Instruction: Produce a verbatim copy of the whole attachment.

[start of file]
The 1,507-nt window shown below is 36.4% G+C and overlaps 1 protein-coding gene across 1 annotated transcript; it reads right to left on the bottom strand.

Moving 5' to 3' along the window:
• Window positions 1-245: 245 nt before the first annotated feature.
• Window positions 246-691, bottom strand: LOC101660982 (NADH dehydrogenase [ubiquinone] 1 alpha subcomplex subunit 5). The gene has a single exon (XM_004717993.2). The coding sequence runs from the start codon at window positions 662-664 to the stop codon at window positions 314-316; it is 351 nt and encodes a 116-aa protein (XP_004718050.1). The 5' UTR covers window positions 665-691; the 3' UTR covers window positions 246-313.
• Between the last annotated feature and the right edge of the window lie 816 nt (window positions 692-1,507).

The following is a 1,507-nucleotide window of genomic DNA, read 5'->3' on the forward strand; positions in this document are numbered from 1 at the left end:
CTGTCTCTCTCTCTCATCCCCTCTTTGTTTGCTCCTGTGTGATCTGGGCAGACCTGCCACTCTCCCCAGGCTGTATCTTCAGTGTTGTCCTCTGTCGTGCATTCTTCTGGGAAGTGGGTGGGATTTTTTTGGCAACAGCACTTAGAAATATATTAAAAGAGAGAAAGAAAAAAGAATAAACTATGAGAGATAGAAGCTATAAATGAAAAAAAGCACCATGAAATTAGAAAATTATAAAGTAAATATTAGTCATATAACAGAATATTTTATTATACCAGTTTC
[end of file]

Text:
The 1,507-nt window shown below is 36.4% G+C and overlaps 1 protein-coding gene across 1 annotated transcript; it reads right to left on the bottom strand.

Moving 5' to 3' along the window:
• Window positions 1-245: 245 nt before the first annotated feature.
• Window positions 246-691, bottom strand: LOC101660982 (NADH dehydrogenase [ubiquinone] 1 alpha subcomplex subunit 5). The gene has a single exon (XM_004717993.2). The coding sequence runs from the start codon at window positions 662-664 to the stop codon at window positions 314-316; it is 351 nt and encodes a 116-aa protein (XP_004718050.1). The 5' UTR covers window positions 665-691; the 3' UTR covers window positions 246-313.
• Between the last annotated feature and the right edge of the window lie 816 nt (window positions 692-1,507).

The following is a 1,507-nucleotide window of genomic DNA, read 5'->3' on the forward strand; positions in this document are numbered from 1 at the left end:
CTGTCTCTCTCTCTCATCCCCTCTTTGTTTGCTCCTGTGTGATCTGGGCAGACCTGCCACTCTCCCCAGGCTGTATCTTCAGTGTTGTCCTCTGTCGTGCATTCTTCTGGGAAGTGGGTGGGATTTTTTTGGCAACAGCACTTAGAAATATATTAAAAGAGAGAAAGAAAAAAGAATAAACTATGAGAGATAGAAGCTATAAATGAAAAAAAGCACCATGAAATTAGAAAATTATAAAGTAAATATTAGTCATATAACAGAATATTTTATTATACCAGTTTC